Space for the Masses

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It looked like the inside of a walk-in freezer. The machine measured just shy of twelve feet by twenty feet, and the first time Delvin saw it, he had to side-step his way past a crammed crowd to find his spot. He reached the #29 slot, and, just as in the training, reached straight up to find his helmet. He dropped it onto his head and fiddled with his suit collar to strap it on. Most of the helmet blocked his vision, so his fingers fumbled in his blindspot, looking for the latch. He looked around, and his neighbor was eyeing him through the visor. When they caught eyes, she pointed her gloved finger to the latch on her helmet, and Delvin quickly found his own and secured the strap. 

He said “Thanks,” but remembered training, and due to the mostly-soundproof nature of the spacesuit, knew she couldn’t hear. He quickly rolled his eyes and mouthed “Sorry.” She smiled, and her lips formed the words of “No problem.”

Every passenger was a clone, with the same gray suit and helmet, eyes staring forward out of the orange-tinted visors. The brief glance of Delvin’s neighbor seemed to say she was here for the same reason Delvin was; to quench their curiosity to see space up close. This trip was one of the first, and Delvin imagined curiosity drove most of the early passengers. He still remembered the taste of the slightly-burnt toast the day he heard the news. He was leaning against his chipped, laminate counters in his dark apartment, watching the morning news on his small TV. He was half-in and half-out as he prepped his toast, poured some orange juice, and checked his phone simultaneously. The phrase “space travel” piqued his interest, and as the news of a small, consumer vessel broke, his attention was fully captured. You didn’t have to be an astronaut, or rich, or someone famous. As an ordinary person, Delvin called in sick to work after the news to spend time learning more, filling out the application, and adding his name to the lottery. He didn’t even finish his toast.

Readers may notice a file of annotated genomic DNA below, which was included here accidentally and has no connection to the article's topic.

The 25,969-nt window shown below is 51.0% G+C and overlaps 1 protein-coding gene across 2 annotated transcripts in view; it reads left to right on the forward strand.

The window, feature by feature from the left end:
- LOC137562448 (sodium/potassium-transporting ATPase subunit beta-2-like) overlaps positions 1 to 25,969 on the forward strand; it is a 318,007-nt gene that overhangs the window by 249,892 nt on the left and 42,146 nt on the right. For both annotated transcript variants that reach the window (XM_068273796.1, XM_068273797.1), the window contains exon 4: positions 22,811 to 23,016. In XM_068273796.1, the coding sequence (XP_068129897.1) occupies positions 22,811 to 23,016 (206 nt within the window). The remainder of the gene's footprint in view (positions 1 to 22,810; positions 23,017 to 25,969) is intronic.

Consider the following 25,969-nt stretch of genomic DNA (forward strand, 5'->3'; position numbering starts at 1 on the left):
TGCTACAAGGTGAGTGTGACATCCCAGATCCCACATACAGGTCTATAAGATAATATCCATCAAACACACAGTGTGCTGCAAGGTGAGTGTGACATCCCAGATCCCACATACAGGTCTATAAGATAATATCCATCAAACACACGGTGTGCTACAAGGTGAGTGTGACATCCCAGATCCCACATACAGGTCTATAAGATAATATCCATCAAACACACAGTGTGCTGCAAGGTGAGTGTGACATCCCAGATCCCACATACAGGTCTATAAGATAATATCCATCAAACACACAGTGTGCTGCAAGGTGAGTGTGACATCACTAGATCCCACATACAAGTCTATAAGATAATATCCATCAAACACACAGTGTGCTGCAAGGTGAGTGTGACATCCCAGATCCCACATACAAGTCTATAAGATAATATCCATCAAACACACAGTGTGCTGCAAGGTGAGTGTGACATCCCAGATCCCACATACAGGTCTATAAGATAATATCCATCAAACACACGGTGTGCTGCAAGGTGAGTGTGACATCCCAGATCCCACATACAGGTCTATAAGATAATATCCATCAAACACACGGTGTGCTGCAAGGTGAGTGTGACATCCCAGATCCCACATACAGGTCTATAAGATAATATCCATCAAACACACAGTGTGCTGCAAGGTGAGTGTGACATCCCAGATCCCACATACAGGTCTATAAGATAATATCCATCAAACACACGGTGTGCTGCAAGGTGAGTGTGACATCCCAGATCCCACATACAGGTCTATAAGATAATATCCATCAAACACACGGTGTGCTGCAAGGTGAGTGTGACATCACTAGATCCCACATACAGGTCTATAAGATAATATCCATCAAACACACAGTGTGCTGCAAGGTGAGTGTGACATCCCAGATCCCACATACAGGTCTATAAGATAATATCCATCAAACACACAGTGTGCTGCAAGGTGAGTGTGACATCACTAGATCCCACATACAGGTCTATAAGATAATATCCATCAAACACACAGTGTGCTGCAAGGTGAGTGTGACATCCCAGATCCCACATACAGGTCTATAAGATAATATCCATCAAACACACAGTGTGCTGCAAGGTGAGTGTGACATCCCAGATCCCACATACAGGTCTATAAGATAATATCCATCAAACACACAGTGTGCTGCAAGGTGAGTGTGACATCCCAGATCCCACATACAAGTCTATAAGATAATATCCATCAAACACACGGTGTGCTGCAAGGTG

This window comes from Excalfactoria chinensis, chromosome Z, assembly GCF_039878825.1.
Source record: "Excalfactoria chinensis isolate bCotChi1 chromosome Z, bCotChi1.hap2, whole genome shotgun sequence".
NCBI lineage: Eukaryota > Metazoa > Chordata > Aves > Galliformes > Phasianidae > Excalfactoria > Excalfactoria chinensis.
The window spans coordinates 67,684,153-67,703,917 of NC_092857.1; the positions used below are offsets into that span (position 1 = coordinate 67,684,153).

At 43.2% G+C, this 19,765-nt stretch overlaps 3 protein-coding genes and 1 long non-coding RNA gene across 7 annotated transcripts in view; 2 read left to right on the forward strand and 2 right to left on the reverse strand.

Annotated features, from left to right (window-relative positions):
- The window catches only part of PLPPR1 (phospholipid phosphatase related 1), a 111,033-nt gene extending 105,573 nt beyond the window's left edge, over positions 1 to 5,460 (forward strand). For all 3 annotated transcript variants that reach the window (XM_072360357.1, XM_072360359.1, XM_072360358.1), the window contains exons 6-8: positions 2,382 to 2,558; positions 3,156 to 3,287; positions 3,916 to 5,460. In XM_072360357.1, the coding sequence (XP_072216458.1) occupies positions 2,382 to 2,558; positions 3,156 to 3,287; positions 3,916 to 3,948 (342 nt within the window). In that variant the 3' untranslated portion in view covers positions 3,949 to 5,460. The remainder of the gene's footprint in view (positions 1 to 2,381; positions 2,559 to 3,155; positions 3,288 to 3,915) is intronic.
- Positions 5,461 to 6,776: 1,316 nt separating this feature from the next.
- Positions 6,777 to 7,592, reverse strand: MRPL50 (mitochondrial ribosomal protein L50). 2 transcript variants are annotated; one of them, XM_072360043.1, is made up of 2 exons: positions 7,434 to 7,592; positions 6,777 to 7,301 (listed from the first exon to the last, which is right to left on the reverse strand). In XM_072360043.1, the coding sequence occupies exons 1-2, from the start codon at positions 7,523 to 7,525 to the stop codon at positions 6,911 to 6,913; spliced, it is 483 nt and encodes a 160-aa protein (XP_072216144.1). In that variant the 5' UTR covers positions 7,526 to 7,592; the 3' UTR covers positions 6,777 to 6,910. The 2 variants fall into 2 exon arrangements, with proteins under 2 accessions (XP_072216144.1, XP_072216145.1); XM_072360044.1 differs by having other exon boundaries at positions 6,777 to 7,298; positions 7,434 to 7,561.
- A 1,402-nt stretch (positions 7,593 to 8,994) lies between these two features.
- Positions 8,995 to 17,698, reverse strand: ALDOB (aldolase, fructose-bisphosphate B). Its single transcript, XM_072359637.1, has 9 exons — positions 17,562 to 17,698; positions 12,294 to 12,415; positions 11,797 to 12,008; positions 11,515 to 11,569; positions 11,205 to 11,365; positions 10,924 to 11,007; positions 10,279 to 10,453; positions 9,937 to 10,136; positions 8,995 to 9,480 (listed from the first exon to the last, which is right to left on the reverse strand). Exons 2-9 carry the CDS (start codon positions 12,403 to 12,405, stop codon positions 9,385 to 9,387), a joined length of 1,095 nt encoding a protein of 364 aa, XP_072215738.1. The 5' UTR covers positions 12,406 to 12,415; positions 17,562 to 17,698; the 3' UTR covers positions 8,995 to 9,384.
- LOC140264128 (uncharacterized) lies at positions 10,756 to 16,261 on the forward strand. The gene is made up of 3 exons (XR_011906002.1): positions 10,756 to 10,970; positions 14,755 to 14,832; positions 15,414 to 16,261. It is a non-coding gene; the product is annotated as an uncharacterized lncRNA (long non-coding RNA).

Now he was here, in the machine, watching the informational video on his visor. There had been only a few hours of training just prior, and now, according to the video, they were minutes away from experiencing space. A bright red countdown appeared in the corner, above the video.


The video was mostly about what they’d see, and how long they’d be there, and the process to decontaminate once they returned, but Delvin wasn’t interested. He had already read the provided material and more. It had been 8 months since the lottery drawing. The anticipation had been the worst. Every day after work he’d go up to the roof and just stare. The sounds of the city were silenced by his imagination. The stars twinkled and seemed so far away. He drew them. He memorized constellations. The moon phases came and went, and Delvin took them all in. It had been a long summer, but the time was finally here. He’d see what the moon and the stars really looked like, and he’d come back and draw them again, but this time, they’d be drawn like an animal from the zoo, up close at a safe distance, not something imaginary you had only heard about in books.